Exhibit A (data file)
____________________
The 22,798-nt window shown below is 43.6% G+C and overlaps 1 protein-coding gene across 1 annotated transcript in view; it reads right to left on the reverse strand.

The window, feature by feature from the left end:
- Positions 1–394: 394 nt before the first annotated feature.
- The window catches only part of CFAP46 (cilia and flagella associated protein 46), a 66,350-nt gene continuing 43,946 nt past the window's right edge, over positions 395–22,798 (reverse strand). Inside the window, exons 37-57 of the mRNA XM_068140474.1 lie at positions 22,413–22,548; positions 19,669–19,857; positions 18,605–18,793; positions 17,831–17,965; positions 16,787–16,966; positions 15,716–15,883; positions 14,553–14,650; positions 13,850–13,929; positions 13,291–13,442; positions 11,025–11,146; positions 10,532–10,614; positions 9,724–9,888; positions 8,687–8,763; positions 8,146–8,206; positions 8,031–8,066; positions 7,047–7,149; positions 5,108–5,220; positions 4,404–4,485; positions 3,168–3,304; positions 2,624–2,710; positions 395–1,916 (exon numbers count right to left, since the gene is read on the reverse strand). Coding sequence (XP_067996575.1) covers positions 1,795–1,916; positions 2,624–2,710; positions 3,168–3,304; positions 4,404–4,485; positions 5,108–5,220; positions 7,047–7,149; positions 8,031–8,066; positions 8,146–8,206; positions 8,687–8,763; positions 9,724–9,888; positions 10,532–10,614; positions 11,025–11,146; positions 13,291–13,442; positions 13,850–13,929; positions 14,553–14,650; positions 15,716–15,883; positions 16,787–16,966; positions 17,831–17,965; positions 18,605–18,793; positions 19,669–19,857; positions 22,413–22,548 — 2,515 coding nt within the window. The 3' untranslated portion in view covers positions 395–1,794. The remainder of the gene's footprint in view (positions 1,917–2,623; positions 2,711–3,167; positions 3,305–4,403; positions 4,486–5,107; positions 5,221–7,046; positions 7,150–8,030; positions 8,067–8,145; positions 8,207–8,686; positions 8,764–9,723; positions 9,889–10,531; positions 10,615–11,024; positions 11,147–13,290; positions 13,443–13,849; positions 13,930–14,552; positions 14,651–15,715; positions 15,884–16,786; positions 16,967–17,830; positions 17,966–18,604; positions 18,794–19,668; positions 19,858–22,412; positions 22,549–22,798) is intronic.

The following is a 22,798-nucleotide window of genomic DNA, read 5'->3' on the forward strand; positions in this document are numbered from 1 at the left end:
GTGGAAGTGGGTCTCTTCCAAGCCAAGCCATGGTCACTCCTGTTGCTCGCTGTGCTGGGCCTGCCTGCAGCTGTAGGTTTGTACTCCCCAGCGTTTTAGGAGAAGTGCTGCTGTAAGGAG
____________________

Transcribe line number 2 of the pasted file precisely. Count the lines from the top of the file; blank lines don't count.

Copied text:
The window, feature by feature from the left end: